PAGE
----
Preventing Suicide

Suicide generally occurs is individuals who are suffering from depression or who, for other reasons, feel a sense of hopelessness or low self esteem.  While clinical depression is often triggered by a biochemical disorder of the brain, which may be genetic in origin, it may also be induced by life events such as bullying, the experience of war, the loss of a loved one, chronic illness, economic distress or persecution by other segments of society.

In recent decades, suicide has become increasingly prevalent among soldiers, young homosexuals and the victims of bullying; in many if not most cases, other humans (or segments of society) have been directly responsible for their deaths.  In the case of soldiers, our government has asked them to serve in highly stressful environments where they engage in combat while witnessing the deaths of comrades and innocent civilians; those who survive the atrocity of battle are often left with PTSD, including guilt and depression.  Victims of bullying, whether imposed by friends, co-workers, family members or anonymous online perpetrators, are left with a shattered self esteem.  Young gays, dealing with inborn factors that have determined their sexuality, face hostility, abuse and discrimination from many segments of society, often including members of their own family.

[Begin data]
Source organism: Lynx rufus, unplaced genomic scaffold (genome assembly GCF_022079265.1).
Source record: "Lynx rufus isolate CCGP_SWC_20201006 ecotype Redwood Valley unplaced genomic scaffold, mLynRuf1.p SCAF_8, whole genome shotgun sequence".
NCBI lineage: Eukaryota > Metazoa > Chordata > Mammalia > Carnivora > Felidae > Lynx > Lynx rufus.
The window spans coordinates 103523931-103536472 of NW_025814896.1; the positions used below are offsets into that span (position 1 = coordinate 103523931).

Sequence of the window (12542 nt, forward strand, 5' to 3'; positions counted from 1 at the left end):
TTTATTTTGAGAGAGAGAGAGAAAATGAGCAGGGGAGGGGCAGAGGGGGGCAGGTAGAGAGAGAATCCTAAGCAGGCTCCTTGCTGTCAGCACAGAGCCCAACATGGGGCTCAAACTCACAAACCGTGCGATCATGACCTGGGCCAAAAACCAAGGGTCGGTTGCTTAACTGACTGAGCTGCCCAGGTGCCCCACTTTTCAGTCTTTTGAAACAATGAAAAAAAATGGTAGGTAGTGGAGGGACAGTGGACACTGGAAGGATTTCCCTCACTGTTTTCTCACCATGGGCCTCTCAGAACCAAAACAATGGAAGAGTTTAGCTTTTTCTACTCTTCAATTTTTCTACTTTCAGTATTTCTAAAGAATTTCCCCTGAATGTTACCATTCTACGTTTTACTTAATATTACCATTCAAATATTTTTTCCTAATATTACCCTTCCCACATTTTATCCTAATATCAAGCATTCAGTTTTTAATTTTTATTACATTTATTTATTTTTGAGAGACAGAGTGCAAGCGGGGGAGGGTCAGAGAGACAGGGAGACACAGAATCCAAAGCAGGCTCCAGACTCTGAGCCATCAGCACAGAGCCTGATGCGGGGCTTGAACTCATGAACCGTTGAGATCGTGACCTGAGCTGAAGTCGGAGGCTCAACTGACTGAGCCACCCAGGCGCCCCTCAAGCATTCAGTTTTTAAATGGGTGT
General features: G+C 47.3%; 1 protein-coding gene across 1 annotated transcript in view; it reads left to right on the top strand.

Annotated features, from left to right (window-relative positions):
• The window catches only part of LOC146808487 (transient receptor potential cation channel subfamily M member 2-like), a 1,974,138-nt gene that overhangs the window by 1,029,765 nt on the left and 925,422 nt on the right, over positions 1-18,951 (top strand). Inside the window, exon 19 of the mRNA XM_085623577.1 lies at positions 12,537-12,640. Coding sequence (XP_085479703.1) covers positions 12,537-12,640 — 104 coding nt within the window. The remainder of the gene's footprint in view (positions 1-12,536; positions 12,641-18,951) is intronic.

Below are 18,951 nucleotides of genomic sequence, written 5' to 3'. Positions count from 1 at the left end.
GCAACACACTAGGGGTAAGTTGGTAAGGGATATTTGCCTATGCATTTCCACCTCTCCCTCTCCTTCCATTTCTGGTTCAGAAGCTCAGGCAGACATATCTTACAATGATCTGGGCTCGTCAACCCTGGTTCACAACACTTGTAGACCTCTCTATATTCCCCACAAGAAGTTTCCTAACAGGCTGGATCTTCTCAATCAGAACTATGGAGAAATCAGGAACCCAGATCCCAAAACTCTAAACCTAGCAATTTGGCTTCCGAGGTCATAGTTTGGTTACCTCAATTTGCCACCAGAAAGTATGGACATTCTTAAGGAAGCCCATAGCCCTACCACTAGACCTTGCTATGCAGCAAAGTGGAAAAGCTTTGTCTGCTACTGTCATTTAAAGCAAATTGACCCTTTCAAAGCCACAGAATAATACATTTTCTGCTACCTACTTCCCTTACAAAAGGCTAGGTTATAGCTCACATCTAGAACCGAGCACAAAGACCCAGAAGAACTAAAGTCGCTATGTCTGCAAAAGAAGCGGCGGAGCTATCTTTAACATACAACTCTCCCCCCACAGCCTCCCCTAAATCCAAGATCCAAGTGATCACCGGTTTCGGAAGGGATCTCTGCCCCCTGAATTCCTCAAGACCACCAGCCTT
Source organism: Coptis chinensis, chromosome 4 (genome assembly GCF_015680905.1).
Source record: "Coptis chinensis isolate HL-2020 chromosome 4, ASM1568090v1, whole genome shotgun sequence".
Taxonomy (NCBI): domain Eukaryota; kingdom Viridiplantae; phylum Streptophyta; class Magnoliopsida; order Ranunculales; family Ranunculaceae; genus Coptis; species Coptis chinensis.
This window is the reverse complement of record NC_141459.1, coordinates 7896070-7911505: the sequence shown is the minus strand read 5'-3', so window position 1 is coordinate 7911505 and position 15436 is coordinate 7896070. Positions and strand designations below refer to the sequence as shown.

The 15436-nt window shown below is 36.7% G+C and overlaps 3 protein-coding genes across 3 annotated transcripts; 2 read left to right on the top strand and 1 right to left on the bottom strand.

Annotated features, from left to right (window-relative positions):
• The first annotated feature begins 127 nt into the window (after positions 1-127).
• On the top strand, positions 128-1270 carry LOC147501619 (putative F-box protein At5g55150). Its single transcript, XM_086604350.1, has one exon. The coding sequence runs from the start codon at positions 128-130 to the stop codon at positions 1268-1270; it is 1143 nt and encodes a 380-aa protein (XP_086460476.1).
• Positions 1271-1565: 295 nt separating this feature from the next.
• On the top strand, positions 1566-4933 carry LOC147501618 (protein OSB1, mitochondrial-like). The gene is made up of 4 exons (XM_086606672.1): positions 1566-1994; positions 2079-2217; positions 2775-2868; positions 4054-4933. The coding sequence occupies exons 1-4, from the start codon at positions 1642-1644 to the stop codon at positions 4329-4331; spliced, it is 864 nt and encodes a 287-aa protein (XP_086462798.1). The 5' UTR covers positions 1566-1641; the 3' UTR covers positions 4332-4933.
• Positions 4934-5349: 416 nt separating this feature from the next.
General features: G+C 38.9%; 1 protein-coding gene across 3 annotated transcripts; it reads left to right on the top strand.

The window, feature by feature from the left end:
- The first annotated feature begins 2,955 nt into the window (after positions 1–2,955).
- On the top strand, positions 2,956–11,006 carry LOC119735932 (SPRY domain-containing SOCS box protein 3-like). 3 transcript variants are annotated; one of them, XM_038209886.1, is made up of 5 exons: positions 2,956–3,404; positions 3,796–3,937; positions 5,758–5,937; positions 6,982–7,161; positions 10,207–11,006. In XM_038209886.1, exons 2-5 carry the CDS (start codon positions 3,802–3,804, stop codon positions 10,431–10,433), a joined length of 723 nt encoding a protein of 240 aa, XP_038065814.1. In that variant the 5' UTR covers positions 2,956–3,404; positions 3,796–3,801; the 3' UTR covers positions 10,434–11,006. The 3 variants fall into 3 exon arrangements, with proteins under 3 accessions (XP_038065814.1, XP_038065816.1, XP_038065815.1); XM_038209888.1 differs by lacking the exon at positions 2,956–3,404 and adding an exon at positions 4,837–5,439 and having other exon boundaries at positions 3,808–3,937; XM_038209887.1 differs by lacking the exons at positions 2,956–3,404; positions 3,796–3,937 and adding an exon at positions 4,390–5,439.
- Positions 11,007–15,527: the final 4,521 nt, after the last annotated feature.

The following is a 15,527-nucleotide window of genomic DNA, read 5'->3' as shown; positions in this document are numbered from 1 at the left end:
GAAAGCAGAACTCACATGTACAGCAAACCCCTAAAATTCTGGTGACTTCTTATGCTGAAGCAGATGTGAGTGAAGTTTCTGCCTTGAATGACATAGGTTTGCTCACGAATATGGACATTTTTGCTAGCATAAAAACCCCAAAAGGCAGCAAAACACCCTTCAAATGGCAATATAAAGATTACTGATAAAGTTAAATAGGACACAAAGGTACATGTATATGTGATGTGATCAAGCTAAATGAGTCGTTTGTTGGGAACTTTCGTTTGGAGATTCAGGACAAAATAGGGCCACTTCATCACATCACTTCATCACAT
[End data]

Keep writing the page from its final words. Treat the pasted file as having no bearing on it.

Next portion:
We, as a society, can choose to mitigate the occurrence of suicide among these groups of individuals by enacting policies that minimize conflict, offer support, eliminate discrimination and protect their rights.  Unfortunately, ignorance, intolerance, militarism and religious zealotry stand in the way of progress and the scourge of suicide continues to pervade our society.